Two intergovernmental events during the last week of April 2018 demonstrated growing support to address the problems nonprofits organizations (NPOs) are having with access to financial services for international programs. At both the conference on combatting terrorist financing hosted by the French government and the Financial Action Task Force’s (FATF) annual meeting with NPOs and private sector stakeholders, outcome statements emphasized the importance of addressing the “derisking” problem and ensuring that efforts to stop terrorist financing do not unduly disrupt or discourage NPO activities.

The international conference on combating the financing of Daesh and Al-Qaeda, hosted by the French government in Paris, took place April 25-26. The official summary, titled “No Money for Terror,” included a commitment to:

  • “Enhancing the traceability and transparency of nonprofit organizations (NPOs) and charitable funds. By ensuring urgently effective implementation of FATF standards relating to non-profit organizations to mitigate the risk of abuse for terrorist financing by targeted and risk-based measures, while ensuring not to disrupt of discourage civil society activities.” (emphasis added)

An opinion column about the meeting in The Economist noted the need for flexible anti-terrorist financing strategies, saying, “Another challenge is to reverse “derisking”—banks heavy-handedly pulling away from clients that pose even the slightest terrorism-related risk, leaving many legitimate charities cut off from financial services. That collateral damage must be curtailed.”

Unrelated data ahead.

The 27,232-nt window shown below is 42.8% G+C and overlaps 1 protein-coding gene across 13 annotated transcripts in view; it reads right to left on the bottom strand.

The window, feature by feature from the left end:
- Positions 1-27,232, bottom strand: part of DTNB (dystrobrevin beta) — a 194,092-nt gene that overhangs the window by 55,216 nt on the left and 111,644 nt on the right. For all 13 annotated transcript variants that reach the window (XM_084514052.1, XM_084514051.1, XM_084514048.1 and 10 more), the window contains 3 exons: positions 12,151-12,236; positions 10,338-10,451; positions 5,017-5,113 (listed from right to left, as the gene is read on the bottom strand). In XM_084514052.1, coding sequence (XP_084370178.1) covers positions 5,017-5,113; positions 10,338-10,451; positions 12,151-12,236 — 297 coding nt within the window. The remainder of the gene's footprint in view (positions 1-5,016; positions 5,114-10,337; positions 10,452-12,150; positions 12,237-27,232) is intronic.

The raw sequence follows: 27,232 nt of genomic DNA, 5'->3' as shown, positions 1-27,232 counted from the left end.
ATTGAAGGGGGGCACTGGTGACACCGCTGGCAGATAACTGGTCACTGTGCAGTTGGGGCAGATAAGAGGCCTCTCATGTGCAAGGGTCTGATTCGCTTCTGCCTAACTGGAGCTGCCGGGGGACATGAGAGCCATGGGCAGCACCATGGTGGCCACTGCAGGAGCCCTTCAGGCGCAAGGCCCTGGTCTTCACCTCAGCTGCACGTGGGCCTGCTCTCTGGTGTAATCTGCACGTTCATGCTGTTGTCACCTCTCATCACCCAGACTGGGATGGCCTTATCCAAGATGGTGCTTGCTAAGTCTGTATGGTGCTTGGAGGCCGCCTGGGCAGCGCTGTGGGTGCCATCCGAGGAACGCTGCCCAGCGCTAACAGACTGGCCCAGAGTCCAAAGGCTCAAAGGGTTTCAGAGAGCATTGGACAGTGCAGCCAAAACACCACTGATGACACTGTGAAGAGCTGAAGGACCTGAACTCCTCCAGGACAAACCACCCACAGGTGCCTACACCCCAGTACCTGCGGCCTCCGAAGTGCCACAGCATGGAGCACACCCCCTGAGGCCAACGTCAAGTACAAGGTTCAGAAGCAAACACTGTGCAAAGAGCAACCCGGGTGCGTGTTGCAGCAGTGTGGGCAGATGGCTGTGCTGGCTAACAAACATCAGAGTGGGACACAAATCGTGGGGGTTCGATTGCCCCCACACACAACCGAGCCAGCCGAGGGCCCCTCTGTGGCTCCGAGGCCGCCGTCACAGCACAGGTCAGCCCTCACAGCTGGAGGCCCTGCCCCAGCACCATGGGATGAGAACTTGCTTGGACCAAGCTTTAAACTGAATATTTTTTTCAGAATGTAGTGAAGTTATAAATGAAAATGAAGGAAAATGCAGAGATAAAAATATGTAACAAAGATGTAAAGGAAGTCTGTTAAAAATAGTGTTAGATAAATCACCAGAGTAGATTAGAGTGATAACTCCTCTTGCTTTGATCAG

FATF’s summary of its 2018 Private Sector Consultative Forum said ““Addressing de-risking is a key FATF priority.” It went on to say that:

  • “In light of continuing concerns about the impact of de-risking, particularly in the context of the remittance and Non-Profit Organization (NPO) sectors, participants took stock of the latest market developments and ongoing initiatives to address de-risking.  Participants also discussed the remaining challenges and the potential next steps, including through coordinated action at the global level, and by national policy makers, supervisors, financial institutions and industry bodies. The importance of constructive dialogue and engagement among various stakeholders, as well as capacity building was also highlighted in this regard…” (emphasis added)

Representatives from the Global NPO Coalition on FATF made a presentation during the session on derisking that included the following recommendations:

  • Produce guidance for NPOs on compliance requirements
  • Task regulators with providing NPO-specific guidance to banks
  • Ensure that bank supervisors as well as bank guidance and practices implement the changed FATF R8 and the risk-based approach

  • Explore technological solutions, which could help lower the costs of compliance
  • Explore safe payment alternatives to correspondent banking, including through central/development banks or dedicated charity banks

  • Ensure closer coordination between all government stakeholders on international aid, counter terrorism and terrorist financing to guard against unintentional conflicting policy outcomes
  • Push for greater discussion of the interrelated issues of sanctions, AML/CFT and de-risking in international fora (e.g., G-20, G-7, UN, EU)
  • Finally, bank de-risking creates new terrorism financing risks and this needs to be acknowledged by the FATF